My husband and I were watching a movie the other night called The Lost City of Z. Have you seen it? If you have, you probably remember the scene where the men are barely surviving the Amazon jungle when they discover one member of their crew has scarfed down all the food in secret. When he is discovered, he exclaims, “We’re all going to die anyway!”

This is not the only movie in which I’ve seen this happen. In Unbroken, several men are stranded in a small life raft at sea. One of the men waits until the others are asleep and then helps himself to the remainder of the food.

My question is: Why do people do this?

These men aren’t just merely careless, selfish, stupid, or unloving. They are without hope.

People without hope don’t plan for the future. They don’t save. They don’t set goals. They don’t invest. They don’t start the hard work today; they push it off until tomorrow. In short, they have lost vision for their lives. In the examples above, the men lost hope that they would even survive, so they completely gave up and indulged themselves.

Beware of moments in your life where you give in to temptation or you are at least tempted to give in–when you’re dieting and want to eat that piece of cake (or the whole thing!), when you click on that site or allow your mind to wander into lustful thoughts, when you’re tired of disciplining your children, when you push off the gym for one more day, when you splurge on a new car instead of paying off debt.

Whatever the temptation, you more easily give in when you lose sight of your vision–vision for a healthy life, vision for a healthy marriage, vision for your children to develop into mature adults, vision to purchase that house you’ve been dreaming of.

It’s nearly impossible to make the hard, uncomfortable decisions towards a better, healthier life without vision for your future. We can only white-knuckle for so long before we ask ourselves, “Why am I putting myself through so much suffering and discomfort?” Without vision, we will more often choose the easy, comfortable way.

In this difficult season, I’ve been tempted to give up more than a few times, but then I think about what my family and I are working for–why we’re doing what we’re doing–and it makes it all worth it. For more on vision, check out Godly Vision Necessitates Boundaries.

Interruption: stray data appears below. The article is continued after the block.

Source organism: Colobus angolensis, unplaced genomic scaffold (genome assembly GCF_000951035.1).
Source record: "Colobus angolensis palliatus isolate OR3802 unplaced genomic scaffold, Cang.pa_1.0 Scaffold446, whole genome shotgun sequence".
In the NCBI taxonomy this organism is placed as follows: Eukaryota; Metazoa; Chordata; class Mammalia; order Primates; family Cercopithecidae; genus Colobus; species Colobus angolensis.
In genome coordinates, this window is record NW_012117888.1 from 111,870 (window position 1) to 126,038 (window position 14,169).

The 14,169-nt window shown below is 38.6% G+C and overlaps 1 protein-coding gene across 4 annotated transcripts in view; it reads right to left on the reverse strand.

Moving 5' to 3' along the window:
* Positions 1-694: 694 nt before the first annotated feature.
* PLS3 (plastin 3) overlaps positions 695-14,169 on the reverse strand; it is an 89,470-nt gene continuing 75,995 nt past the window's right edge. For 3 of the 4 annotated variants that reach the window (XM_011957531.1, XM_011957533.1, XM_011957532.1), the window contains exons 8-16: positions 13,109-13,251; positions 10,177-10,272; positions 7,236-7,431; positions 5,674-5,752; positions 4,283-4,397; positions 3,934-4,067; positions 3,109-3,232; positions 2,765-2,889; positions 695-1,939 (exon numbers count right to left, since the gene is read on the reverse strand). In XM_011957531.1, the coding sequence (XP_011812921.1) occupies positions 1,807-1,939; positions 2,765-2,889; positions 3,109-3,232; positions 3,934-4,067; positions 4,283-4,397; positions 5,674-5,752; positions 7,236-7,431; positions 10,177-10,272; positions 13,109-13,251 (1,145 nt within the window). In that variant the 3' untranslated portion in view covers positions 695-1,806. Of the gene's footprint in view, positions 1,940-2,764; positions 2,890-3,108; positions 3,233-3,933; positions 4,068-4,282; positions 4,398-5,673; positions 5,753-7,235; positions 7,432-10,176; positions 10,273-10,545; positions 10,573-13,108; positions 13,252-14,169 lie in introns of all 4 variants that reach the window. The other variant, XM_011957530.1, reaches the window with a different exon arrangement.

I recently wrote down a list to remind myself and share with others what it is that my family and I are doing. So, here it is:

-We’re learning to dream again.

-We’re chasing after God, pursuing His will for our lives.

-We’re investing into our marriage and our kids.

-We’re showing our kids by example what it means to live a life in full surrender to God (not that we do it perfectly all the time, but we’re trying).

-We’re teaching our kids to depend on God. They get to pray with/for us and be a part of the decisions we make. They hear from God and see prayers answered all the time.

-We’re learning how to work together as a family towards our goals. We’re learning to develop vision and help our kids to develop goals and vision for their own lives.

-We’re learning to step outside our comfort zones and experience more of the world. We’re learning to build bridges of connection with all types of people instead of being confined to small thinking.

-We’re learning to trust in God to provide instead of trusting in ourselves—our ability, reputation, hard work, wisdom, etc. We’re learning to steward what God has put before us and wait for God’s promotion.

-We’re learning to walk by faith. We’re learning to obey God and continue to sow into areas He’s called us to, even when we don’t see fruit right away. We’re learning to be faithful in the sowing and trust God for the harvest.

What’s your vision–for your life, your marriage, your children, your career? In what ways has keeping your vision helped you to get through hard times?